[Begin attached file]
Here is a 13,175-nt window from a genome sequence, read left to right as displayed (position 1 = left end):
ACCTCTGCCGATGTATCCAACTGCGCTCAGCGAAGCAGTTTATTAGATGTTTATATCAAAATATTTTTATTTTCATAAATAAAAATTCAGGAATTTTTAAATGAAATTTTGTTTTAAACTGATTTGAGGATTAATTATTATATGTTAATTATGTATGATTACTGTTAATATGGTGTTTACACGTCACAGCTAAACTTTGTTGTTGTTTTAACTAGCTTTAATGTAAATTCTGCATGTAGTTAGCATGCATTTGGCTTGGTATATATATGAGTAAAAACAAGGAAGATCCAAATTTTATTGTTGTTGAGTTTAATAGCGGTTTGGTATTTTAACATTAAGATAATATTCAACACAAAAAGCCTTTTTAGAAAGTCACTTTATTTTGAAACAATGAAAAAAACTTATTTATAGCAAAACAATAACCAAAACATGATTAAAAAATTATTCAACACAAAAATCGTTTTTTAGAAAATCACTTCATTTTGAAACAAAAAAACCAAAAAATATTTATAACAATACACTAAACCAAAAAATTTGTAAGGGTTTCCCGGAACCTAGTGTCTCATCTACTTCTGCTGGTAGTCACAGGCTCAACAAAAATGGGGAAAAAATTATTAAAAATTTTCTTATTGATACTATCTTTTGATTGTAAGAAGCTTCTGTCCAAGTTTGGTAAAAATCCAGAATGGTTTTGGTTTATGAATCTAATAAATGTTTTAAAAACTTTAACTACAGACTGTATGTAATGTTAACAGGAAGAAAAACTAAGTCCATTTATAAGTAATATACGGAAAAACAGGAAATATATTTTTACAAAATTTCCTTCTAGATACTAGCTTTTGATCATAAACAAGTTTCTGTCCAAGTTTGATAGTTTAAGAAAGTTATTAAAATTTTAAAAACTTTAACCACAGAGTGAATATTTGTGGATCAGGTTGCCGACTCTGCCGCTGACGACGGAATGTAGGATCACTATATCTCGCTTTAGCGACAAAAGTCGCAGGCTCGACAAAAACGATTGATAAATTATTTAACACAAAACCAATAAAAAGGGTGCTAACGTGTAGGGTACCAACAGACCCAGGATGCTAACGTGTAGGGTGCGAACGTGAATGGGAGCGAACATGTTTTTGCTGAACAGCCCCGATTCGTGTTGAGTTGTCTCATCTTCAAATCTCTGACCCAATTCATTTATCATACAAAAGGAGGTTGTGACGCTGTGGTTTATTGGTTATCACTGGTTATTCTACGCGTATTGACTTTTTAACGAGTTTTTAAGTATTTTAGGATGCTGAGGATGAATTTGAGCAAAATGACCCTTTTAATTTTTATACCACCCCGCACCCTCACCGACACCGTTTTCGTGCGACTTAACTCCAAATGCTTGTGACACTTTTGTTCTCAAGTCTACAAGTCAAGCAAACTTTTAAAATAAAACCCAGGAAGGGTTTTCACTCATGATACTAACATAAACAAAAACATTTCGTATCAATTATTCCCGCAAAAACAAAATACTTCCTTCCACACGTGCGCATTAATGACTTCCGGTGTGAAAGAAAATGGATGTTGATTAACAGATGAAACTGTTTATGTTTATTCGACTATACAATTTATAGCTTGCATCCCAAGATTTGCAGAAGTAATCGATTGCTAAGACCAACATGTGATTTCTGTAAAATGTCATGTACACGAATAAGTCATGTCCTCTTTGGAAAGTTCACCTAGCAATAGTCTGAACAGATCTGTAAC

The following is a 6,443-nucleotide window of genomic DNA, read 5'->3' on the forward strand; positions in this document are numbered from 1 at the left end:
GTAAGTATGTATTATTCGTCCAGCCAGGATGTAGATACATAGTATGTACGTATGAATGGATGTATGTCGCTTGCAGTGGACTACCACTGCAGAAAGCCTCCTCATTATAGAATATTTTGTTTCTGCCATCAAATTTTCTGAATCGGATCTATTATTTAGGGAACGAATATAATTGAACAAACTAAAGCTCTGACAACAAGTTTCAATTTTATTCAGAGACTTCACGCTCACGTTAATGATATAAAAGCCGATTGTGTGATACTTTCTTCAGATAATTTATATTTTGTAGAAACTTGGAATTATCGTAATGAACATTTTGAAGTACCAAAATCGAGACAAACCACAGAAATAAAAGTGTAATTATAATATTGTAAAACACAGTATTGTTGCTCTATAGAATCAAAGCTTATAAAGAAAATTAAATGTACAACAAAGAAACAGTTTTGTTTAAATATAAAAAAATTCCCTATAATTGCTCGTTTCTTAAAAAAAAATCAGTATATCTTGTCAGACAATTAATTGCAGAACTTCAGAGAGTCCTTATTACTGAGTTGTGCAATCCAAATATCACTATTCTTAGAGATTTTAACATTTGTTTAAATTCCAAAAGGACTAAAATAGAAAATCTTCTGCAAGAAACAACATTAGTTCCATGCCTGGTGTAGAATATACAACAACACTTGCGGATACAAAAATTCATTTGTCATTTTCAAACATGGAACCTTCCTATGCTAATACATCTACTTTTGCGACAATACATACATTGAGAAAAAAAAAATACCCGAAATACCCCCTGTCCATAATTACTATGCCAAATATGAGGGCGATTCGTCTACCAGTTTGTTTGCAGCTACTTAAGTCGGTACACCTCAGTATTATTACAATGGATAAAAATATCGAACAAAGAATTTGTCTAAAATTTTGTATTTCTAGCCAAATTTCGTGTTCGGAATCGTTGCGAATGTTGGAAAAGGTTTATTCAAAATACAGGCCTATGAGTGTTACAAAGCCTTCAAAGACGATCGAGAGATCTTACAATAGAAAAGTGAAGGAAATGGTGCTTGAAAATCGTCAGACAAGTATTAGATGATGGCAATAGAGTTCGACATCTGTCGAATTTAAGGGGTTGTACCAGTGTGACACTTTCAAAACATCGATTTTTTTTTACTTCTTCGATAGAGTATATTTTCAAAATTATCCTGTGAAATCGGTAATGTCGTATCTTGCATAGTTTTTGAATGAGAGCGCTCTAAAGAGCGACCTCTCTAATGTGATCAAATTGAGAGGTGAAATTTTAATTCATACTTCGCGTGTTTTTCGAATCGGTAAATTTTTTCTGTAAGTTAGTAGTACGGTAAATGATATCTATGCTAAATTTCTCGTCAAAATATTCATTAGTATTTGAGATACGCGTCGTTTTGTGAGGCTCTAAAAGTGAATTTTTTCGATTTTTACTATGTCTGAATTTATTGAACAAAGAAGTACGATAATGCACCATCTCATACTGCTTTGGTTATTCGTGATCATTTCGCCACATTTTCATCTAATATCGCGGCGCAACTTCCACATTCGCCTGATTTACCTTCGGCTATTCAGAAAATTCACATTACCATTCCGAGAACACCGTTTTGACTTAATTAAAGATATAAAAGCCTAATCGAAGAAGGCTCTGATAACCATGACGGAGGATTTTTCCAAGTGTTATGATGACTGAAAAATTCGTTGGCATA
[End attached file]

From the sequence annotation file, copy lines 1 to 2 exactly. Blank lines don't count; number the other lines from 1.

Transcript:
Here is a 13,175-nt window from a genome sequence, read left to right as displayed (position 1 = left end):
ACCTCTGCCGATGTATCCAACTGCGCTCAGCGAAGCAGTTTATTAGATGTTTATATCAAAATATTTTTATTTTCATAAATAAAAATTCAGGAATTTTTAAATGAAATTTTGTTTTAAACTGATTTGAGGATTAATTATTATATGTTAATTATGTATGATTACTGTTAATATGGTGTTTACACGTCACAGCTAAACTTTGTTGTTGTTTTAACTAGCTTTAATGTAAATTCTGCATGTAGTTAGCATGCATTTGGCTTGGTATATATATGAGTAAAAACAAGGAAGATCCAAATTTTATTGTTGTTGAGTTTAATAGCGGTTTGGTATTTTAACATTAAGATAATATTCAACACAAAAAGCCTTTTTAGAAAGTCACTTTATTTTGAAACAATGAAAAAAACTTATTTATAGCAAAACAATAACCAAAACATGATTAAAAAATTATTCAACACAAAAATCGTTTTTTAGAAAATCACTTCATTTTGAAACAAAAAAACCAAAAAATATTTATAACAATACACTAAACCAAAAAATTTGTAAGGGTTTCCCGGAACCTAGTGTCTCATCTACTTCTGCTGGTAGTCACAGGCTCAACAAAAATGGGGAAAAAATTATTAAAAATTTTCTTATTGATACTATCTTTTGATTGTAAGAAGCTTCTGTCCAAGTTTGGTAAAAATCCAGAATGGTTTTGGTTTATGAATCTAATAAATGTTTTAAAAACTTTAACTACAGACTGTATGTAATGTTAACAGGAAGAAAAACTAAGTCCATTTATAAGTAATATACGGAAAAACAGGAAATATATTTTTACAAAATTTCCTTCTAGATACTAGCTTTTGATCATAAACAAGTTTCTGTCCAAGTTTGATAGTTTAAGAAAGTTATTAAAATTTTAAAAACTTTAACCACAGAGTGAATATTTGTGGATCAGGTTGCCGACTCTGCCGCTGACGACGGAATGTAGGATCACTATATCTCGCTTTAGCGACAAAAGTCGCAGGCTCGACAAAAACGATTGATAAATTATTTAACACAAAACCAATAAAAAGGGTGCTAACGTGTAGGGTACCAACAGACCCAGGATGCTAACGTGTAGGGTGCGAACGTGAATGGGAGCGAACATGTTTTTGCTGAACAGCCCCGATTCGTGTTGAGTTGTCTCATCTTCAAATCTCTGACCCAATTCATTTATCATACAAAAGGAGGTTGTGACGCTGTGGTTTATTGGTTATCACTGGTTATTCTACGCGTATTGACTTTTTAACGAGTTTTTAAGTATTTTAGGATGCTGAGGATGAATTTGAGCAAAATGACCCTTTTAATTTTTATACCACCCCGCACCCTCACCGACACCGTTTTCGTGCGACTTAACTCCAAATGCTTGTGACACTTTTGTTCTCAAGTCTACAAGTCAAGCAAACTTTTAAAATAAAACCCAGGAAGGGTTTTCACTCATGATACTAACATAAACAAAAACATTTCGTATCAATTATTCCCGCAAAAACAAAATACTTCCTTCCACACGTGCGCATTAATGACTTCCGGTGTGAAAGAAAATGGATGTTGATTAACAGATGAAACTGTTTATGTTTATTCGACTATACAATTTATAGCTTGCATCCCAAGATTTGCAGAAGTAATCGATTGCTAAGACCAACATGTGATTTCTGTAAAATGTCATGTACACGAATAAGTCATGTCCTCTTTGGAAAGTTCACCTAGCAATAGTCTGAACAGATCTGTAAC